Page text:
Oaks Crossing on the Brazos River
Oaks Crossing on the Brazos River
  • Aperture: ƒ/7.1
  • Camera: Canon EOS REBEL T3i
  • Taken: 26 November, 2012
  • Focal length: 105mm
  • ISO: 200
  • Shutter speed: 1/500s

To me, Oaks Crossing has become a place for bird watching (birding). More especially in the Fall. Migrating birds use the river as a watering hole on their way south. The foliage is heavy, berries are abundant and water is nearly always plentiful. This year, Robins and Cardinals made heavy appearances two days in a row. I learned tons about Robins during those few days. Did you know, they keep lookouts? Strange but true. Luckily I was there to witness the events. This past summer I could not get a decent photo of the neighboring Robins. They have become very shy in my little niche of the planet. This past week, I could not throw a rock without hitting one at Oaks Crossing. Cardinals were plentiful but not quite as thick. Most of them should stay in the area.

Robins on the Brazos River
Robins day one
  • Aperture: ƒ/8
  • Camera: Canon EOS REBEL T3i
  • Taken: 26 November, 2012
  • Focal length: 300mm
  • ISO: 200
  • Shutter speed: 1/320s

So, if you are rolling around North Central Texas and feel like wading in calf deep water, short hikes and bird watching… hit 281 from Mineral Wells, Texas. Travel south for a few miles and turn right onto Oaks Crossing Road. Follow it till you hear the splash. PLEASE DON’T LITTER. If one looks closely at the Robin pics, one would find a few disturbing items sitting in and on the water. Glass bottles.

Cardinals Day Two
Cardinals on the Brazos River
  • Aperture: ƒ/5.6
  • Camera: Canon EOS REBEL T3i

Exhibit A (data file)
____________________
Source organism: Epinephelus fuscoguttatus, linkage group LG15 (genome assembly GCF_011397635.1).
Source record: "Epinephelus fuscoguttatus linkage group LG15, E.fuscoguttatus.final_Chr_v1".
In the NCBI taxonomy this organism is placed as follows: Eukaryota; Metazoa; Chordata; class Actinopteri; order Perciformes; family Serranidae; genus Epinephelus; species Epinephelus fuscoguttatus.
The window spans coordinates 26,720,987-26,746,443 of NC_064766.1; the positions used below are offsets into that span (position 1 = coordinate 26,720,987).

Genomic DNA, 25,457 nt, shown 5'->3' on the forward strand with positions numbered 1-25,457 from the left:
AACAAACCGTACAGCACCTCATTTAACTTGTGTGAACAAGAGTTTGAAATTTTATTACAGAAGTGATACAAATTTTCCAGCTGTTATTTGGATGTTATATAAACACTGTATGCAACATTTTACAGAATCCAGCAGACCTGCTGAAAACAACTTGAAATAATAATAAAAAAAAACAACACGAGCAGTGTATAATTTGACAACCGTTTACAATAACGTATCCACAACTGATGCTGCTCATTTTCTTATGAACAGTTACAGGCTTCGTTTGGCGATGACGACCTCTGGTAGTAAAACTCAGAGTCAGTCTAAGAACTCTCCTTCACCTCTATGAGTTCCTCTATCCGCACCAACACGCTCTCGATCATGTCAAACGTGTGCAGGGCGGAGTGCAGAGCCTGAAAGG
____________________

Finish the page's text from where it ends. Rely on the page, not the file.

• Taken: 26 November, 2012
  • Focal length: 300mm
  • ISO: 200
  • Shutter speed: 1/250s

American Robin

American Robin

The American Robin is one of my most sought after birds for photographing. They are literally everywhere in the neighborhood above us, I can never seem to catch them when the light is right. So, I apologize for the weak captures. To be honest, I have a problem locating and shooting any red-bodied bird. My camera HATES focusing on red. Strange! There are several red species on my local list and I have not had much success, but there is always tomorrow and another excuse.

American Robins are a fairly large bodied songbird. They have a round body, long legs, and fairly long tail. They are one of the largest North American thrushes. Robins are popular birds for their bright orange breast. These birds are very territorial and do not share well with others. I have heard stories from people that Robins have attacked windows due to reflections. This can go on for days.

The eggs and nest are what one would envision when thinking of birds. A deep cup with bright blue eggs.

American Robin Nest
Deep cup and blue eggs
  • Aperture: ƒ/3.1
  • Camera: FINEPIX S4250
  • Taken: 4 April, 2012
  • Focal length: 4.3mm
  • ISO: 400
  • Shutter speed: 1/5s

American Robin
American Robin
  • Aperture: ƒ/5.6
  • Camera: X-S1
  • Taken: 21 July, 2012
  • Focal length: 158.6mm
  • ISO: 400
  • Shutter speed: 1/200s